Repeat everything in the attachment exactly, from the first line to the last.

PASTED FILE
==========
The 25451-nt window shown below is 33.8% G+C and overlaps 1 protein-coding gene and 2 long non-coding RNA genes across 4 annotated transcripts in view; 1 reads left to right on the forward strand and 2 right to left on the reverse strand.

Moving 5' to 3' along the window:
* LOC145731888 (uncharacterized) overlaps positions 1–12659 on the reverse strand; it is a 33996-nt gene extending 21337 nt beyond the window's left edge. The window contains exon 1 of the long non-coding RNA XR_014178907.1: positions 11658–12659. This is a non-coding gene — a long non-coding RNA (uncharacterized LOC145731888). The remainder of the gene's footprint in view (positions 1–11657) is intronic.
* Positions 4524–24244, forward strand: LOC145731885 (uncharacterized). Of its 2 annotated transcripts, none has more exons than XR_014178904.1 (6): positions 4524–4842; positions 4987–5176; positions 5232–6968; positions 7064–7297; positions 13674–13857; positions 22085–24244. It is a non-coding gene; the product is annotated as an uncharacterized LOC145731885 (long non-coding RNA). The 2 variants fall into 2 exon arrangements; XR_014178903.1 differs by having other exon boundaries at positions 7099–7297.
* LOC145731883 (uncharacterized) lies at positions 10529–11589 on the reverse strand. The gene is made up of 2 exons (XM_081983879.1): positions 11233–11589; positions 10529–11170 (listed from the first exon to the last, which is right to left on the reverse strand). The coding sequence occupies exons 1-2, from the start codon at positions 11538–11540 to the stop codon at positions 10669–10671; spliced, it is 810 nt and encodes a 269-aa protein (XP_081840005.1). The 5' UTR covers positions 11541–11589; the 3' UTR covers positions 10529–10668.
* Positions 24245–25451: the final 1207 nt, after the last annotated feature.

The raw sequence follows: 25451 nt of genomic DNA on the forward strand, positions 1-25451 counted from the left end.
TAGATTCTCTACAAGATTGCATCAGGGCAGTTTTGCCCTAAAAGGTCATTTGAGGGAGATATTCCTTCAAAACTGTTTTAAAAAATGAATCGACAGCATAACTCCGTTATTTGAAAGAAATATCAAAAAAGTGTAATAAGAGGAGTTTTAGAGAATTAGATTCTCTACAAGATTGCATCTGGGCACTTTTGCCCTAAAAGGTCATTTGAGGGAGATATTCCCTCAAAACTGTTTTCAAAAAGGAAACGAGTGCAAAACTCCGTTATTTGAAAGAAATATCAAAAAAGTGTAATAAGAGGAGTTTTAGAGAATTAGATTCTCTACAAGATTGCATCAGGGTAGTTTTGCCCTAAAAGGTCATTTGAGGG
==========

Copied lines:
The 25451-nt window shown below is 33.8% G+C and overlaps 1 protein-coding gene and 2 long non-coding RNA genes across 4 annotated transcripts in view; 1 reads left to right on the forward strand and 2 right to left on the reverse strand.

Moving 5' to 3' along the window:
* LOC145731888 (uncharacterized) overlaps positions 1–12659 on the reverse strand; it is a 33996-nt gene extending 21337 nt beyond the window's left edge. The window contains exon 1 of the long non-coding RNA XR_014178907.1: positions 11658–12659. This is a non-coding gene — a long non-coding RNA (uncharacterized LOC145731888). The remainder of the gene's footprint in view (positions 1–11657) is intronic.
* Positions 4524–24244, forward strand: LOC145731885 (uncharacterized). Of its 2 annotated transcripts, none has more exons than XR_014178904.1 (6): positions 4524–4842; positions 4987–5176; positions 5232–6968; positions 7064–7297; positions 13674–13857; positions 22085–24244. It is a non-coding gene; the product is annotated as an uncharacterized LOC145731885 (long non-coding RNA). The 2 variants fall into 2 exon arrangements; XR_014178903.1 differs by having other exon boundaries at positions 7099–7297.
* LOC145731883 (uncharacterized) lies at positions 10529–11589 on the reverse strand. The gene is made up of 2 exons (XM_081983879.1): positions 11233–11589; positions 10529–11170 (listed from the first exon to the last, which is right to left on the reverse strand). The coding sequence occupies exons 1-2, from the start codon at positions 11538–11540 to the stop codon at positions 10669–10671; spliced, it is 810 nt and encodes a 269-aa protein (XP_081840005.1). The 5' UTR covers positions 11541–11589; the 3' UTR covers positions 10529–10668.
* Positions 24245–25451: the final 1207 nt, after the last annotated feature.

The raw sequence follows: 25451 nt of genomic DNA on the forward strand, positions 1-25451 counted from the left end.
TAGATTCTCTACAAGATTGCATCAGGGCAGTTTTGCCCTAAAAGGTCATTTGAGGGAGATATTCCTTCAAAACTGTTTTAAAAAATGAATCGACAGCATAACTCCGTTATTTGAAAGAAATATCAAAAAAGTGTAATAAGAGGAGTTTTAGAGAATTAGATTCTCTACAAGATTGCATCTGGGCACTTTTGCCCTAAAAGGTCATTTGAGGGAGATATTCCCTCAAAACTGTTTTCAAAAAGGAAACGAGTGCAAAACTCCGTTATTTGAAAGAAATATCAAAAAAGTGTAATAAGAGGAGTTTTAGAGAATTAGATTCTCTACAAGATTGCATCAGGGTAGTTTTGCCCTAAAAGGTCATTTGAGGG